Thursday, October 30, 2008

Time flies

Group shot of the volunteers and my injured right middle finger (described later on)!

Quick Recap/Additions
2 weeks down already. I remember the first night I got here I couldn't believe I had only arrived in the morning, because it felt like I had been there two weeks! Well now two weeks have passed, and it barely feels like I've spent a day here. I apologize for not updating sooner - a combination of some personal issues, being busy, and being lazy were responsible for the delay.

Random events I forgot to describe (inserted after the rest of this post was done): We hosted a parilla BBQ last week which was tons of fun! Lots of poker players and their friends came, and our make-your-own skewer style was a bit hit. Later on Daphne, an adorable dog belonging to our friend John joined the party and she was quite the hit. We cooked around 4pm, then took a nap and relaxed...then cooked again around 10! Double-whammy.
Nice day out for a BBQ

Daphne is watching you!
The spit bubble on her left jowel makes this picture an 11/10

Also - we went to a River Plate vs Boca Juniors soccer game. Timing was hugely fortuitous, as this is the game of the year to go to in BA. It also qualifies as the most dangerous thing I have done yet on the trip, as our cab driver kindly dropped us off into a mob of Boca fans while we had River Plate's colors painted on our faces! People hadn't gotten too rowdy yet though, and we got out of there before enough of them realized we were there, or else we honestly probably would have been beaten to a pulp (not joking). Check out my webshots for more pictures!River Plate stadium (colors are red+white, obviously) The fenced/barbed wire/riot policed separate area to the left was the visitor's section

The City and Touristy Events
The reality of the city has set in to some extent - the terrible air quality is aggravating my asthma, and it is impossible to find a peaceful area undisturbed by the perpetual racket on the street. While these things come across as ugly, I know there are plenty of great things about this city, and I am trying not to impose any of my opinions or judgments on it. These things became especially apparent to me when I took a bike tour of the city recently.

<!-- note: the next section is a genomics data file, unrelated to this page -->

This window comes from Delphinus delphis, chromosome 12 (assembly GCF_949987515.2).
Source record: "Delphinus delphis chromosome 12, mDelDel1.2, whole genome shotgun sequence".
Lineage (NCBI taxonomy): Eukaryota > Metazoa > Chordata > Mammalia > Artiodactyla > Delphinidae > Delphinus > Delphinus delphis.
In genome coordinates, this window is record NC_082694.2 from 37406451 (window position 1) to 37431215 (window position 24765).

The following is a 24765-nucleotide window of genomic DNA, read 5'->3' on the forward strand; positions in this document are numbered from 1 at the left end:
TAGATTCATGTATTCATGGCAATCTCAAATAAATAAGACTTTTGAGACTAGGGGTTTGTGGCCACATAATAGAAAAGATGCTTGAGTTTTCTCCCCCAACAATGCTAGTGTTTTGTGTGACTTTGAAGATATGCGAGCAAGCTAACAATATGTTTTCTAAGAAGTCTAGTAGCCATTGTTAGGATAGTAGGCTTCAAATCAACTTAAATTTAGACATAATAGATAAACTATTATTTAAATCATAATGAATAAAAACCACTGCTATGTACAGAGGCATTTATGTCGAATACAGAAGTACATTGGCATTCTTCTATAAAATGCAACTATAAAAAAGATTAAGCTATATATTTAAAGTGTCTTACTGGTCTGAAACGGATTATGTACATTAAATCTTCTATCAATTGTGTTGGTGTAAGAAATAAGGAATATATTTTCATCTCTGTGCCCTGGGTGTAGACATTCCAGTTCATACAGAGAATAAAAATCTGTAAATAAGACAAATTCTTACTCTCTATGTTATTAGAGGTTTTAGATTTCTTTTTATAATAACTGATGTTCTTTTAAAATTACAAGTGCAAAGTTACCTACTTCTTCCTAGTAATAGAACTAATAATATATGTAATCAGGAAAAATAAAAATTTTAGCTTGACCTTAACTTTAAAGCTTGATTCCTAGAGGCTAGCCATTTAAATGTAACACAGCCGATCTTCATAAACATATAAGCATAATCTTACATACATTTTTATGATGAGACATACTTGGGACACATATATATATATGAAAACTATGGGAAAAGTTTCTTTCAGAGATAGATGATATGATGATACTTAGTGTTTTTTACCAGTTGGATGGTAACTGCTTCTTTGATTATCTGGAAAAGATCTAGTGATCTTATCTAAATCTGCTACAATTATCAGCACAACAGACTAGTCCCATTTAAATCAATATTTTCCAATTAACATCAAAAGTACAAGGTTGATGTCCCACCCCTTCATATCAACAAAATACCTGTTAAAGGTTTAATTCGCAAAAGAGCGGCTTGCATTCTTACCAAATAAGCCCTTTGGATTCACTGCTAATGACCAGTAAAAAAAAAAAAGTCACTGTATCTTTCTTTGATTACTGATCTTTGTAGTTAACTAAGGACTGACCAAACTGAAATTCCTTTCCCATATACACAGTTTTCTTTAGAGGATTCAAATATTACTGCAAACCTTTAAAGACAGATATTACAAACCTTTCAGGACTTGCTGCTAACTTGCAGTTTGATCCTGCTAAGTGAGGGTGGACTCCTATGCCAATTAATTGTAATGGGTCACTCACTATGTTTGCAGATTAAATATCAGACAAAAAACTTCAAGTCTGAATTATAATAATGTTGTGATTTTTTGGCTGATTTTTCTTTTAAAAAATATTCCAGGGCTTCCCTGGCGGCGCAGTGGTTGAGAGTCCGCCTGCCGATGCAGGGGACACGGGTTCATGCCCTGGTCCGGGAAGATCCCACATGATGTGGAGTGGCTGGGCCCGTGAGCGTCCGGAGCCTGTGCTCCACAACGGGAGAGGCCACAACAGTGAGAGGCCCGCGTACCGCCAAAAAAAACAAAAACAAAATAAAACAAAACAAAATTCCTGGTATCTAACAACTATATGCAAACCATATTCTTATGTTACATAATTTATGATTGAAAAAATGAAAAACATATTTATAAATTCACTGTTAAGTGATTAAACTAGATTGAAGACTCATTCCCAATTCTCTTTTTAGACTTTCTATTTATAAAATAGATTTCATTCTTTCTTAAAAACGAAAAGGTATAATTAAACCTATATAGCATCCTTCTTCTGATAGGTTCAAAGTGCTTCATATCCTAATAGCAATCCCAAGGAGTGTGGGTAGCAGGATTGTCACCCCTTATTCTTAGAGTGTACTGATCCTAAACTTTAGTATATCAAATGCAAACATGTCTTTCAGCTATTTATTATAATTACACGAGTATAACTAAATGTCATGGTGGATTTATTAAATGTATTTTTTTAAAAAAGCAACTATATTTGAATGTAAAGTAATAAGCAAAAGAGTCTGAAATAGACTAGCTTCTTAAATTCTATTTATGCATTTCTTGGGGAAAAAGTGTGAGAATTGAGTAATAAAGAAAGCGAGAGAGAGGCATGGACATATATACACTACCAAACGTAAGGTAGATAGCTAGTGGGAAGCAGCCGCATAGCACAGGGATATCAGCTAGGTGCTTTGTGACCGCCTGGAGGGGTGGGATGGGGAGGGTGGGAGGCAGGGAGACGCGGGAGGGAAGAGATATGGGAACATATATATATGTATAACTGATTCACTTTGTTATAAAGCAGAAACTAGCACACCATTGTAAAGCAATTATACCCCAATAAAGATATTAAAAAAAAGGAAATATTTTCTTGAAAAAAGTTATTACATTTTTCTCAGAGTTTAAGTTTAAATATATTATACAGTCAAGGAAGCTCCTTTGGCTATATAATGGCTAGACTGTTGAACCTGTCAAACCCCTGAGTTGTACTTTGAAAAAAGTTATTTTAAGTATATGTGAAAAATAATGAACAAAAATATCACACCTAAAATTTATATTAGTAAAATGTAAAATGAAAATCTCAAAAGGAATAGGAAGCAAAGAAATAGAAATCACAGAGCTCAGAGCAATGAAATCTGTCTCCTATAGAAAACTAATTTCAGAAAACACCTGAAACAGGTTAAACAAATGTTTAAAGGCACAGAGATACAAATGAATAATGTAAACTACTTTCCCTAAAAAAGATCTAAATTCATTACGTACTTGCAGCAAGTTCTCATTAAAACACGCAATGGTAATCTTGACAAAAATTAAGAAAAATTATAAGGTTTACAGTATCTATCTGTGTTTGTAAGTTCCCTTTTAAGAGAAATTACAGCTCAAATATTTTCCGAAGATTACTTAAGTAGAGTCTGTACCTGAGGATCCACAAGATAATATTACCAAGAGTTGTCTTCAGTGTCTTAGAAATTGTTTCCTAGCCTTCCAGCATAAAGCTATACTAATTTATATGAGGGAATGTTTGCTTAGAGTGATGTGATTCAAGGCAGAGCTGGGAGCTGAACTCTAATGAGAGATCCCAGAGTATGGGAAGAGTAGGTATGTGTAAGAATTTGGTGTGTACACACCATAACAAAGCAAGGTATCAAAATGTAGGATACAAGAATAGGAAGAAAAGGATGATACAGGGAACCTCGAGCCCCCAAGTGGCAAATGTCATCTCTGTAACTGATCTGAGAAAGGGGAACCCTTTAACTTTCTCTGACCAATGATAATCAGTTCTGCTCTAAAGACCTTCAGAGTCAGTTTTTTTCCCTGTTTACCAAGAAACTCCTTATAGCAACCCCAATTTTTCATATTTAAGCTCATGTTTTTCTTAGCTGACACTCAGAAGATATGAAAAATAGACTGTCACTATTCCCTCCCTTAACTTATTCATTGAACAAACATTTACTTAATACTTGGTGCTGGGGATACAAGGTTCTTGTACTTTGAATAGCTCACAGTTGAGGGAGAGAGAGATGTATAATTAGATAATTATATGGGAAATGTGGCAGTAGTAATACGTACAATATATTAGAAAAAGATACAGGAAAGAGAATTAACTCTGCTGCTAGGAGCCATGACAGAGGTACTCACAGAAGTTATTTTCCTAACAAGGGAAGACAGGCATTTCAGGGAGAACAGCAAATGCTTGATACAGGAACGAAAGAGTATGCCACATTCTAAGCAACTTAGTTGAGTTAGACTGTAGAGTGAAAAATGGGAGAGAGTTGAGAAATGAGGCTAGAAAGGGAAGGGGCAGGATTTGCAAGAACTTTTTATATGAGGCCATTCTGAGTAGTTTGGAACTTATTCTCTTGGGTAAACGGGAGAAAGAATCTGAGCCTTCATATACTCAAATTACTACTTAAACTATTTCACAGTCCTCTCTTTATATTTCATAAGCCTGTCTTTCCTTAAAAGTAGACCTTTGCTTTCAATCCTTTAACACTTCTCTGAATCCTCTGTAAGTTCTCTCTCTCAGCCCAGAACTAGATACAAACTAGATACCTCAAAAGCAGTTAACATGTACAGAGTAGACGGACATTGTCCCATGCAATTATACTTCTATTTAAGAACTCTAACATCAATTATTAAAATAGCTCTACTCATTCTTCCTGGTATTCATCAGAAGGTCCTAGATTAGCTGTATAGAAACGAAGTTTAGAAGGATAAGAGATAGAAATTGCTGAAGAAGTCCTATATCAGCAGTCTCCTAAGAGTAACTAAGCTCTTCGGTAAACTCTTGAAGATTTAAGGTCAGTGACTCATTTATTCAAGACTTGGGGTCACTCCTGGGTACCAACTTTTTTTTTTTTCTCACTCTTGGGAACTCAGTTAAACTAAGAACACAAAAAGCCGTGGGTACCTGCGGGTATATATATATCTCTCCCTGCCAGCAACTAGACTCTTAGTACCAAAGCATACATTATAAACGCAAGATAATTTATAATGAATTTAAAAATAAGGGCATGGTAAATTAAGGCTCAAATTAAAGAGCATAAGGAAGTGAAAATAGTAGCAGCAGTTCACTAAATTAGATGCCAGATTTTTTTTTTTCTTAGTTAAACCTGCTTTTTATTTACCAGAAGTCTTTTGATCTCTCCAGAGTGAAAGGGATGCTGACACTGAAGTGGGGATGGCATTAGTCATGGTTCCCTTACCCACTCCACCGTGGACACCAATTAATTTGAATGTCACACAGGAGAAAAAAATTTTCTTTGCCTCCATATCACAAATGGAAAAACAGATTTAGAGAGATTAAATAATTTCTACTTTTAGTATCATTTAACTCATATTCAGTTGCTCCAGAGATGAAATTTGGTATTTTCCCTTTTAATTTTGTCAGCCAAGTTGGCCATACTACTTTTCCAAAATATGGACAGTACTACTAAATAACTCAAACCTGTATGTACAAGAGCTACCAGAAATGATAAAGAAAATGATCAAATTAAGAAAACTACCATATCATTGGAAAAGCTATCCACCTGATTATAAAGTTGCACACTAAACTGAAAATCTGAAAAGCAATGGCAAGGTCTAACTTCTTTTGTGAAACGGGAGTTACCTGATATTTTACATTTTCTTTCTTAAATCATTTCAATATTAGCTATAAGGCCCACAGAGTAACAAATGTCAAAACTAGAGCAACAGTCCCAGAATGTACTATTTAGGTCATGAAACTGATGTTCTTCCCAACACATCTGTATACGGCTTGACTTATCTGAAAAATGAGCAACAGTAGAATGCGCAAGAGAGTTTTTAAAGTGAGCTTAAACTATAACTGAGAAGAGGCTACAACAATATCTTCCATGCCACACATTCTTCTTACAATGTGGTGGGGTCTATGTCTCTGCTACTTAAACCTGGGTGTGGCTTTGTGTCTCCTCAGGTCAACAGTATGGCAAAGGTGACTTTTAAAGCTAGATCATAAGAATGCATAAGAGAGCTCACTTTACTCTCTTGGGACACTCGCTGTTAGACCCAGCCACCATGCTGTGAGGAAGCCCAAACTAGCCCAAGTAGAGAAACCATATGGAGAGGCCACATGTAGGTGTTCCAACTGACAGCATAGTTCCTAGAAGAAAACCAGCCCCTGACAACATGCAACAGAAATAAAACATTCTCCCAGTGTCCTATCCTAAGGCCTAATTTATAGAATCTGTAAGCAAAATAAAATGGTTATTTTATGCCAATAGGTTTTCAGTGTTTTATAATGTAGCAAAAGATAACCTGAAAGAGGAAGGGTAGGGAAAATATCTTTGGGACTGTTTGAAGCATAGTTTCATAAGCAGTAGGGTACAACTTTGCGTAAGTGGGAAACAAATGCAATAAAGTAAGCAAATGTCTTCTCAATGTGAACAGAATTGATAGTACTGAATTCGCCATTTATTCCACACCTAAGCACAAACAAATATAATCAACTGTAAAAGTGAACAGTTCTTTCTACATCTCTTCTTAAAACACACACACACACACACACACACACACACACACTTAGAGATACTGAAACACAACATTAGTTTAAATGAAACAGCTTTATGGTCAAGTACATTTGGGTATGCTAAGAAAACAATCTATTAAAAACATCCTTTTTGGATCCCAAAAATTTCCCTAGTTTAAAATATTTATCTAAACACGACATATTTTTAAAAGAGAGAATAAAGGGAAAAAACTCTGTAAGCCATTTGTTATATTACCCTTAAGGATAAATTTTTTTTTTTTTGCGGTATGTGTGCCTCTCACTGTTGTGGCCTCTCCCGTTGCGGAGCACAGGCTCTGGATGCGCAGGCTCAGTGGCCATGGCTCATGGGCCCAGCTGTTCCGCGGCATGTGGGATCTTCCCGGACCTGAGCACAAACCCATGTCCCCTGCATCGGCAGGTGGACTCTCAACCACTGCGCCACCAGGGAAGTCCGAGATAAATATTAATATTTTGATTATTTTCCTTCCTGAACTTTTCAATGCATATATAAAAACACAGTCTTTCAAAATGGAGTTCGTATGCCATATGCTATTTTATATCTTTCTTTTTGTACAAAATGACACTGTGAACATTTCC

In the far back you can see 'The Women's Bridge' - the cool white bridge I explored previously on my own in my Picasa album

All in all, the tour was a lot of fun. I had been cooped up for a few days, only venturing outside the apartment to go to the gym or to get meals. Thus it was nice to do something more active and engaging. I met some cool people - two couples from England, and two girls here teaching English and learning Spanish. Because it's not a high-season for tourism, it seems like most of the foreigners here are a part of a study abroad program, or are hoping to learn Spanish while working teaching English.

As I said, the tour was great - but the closest thing to a 'bike path' that existed was...well...the side of the road. I detailed before about the insanity that is BA driving, so this was a bit unsettling. Nonetheless, it turned it into something of a thrill-ride so I didn't mind too much. The guides were very informative, and while I was tempted to listen to the Spanish guide, I decided to go with the one speaking in English so I could actually learn something about the city instead of catching half of what the other one was saying and trying to fill in the gaps with educated guesses. It also deserves mention that this was the first time in two weeks I had heard anyone mention anything about 'los desaparecidos' and 'la guerra sucia'. I was relieved in a way that people did acknowledge their existence. I was hoping to make it over to the ESMA building where >5,000 people were tortured and killed during that period, but it is closed for renovation.

San Telmo Antique far on Calle Defensa, mobbed with people!

Last Sunday I also visited the San Telmo antique fair, which was quite the event. It was swamped with people and the vibe was good, but many of the things I came across at vendors' blankets that I thought 'oh man that's so unique and cool!' turned out to be some mass-produced trinket to sell to tourists. That said, there were some incredible artists and performers in the street that I was seriously humbled by. The one that struck me the most was the 'Orquesta Tipica' which was almost a dozen musicians - 1 piano, 4 violins, 4 accordian-like instruments, a cello, an upright bass, and a vocalist. The sound they were able to produce in the middle of a packed street with people yelling all over the place was remarkable, and they managed to play expertly despite ragged appearances and old instruments. I asked them 'donde puedo oir mas musica como esta?' - where can I hear more music like this? to which they replied 'como esta? por ningun parte' - like this? Nowhere. I smiled, but realized that hearing traditional tango was probably pretty rare except for touristy tango joints nowadays in BA, which is pretty sad. They did tell me about one of their upcoming gigs though, which I plan on attending if I'm still in the city.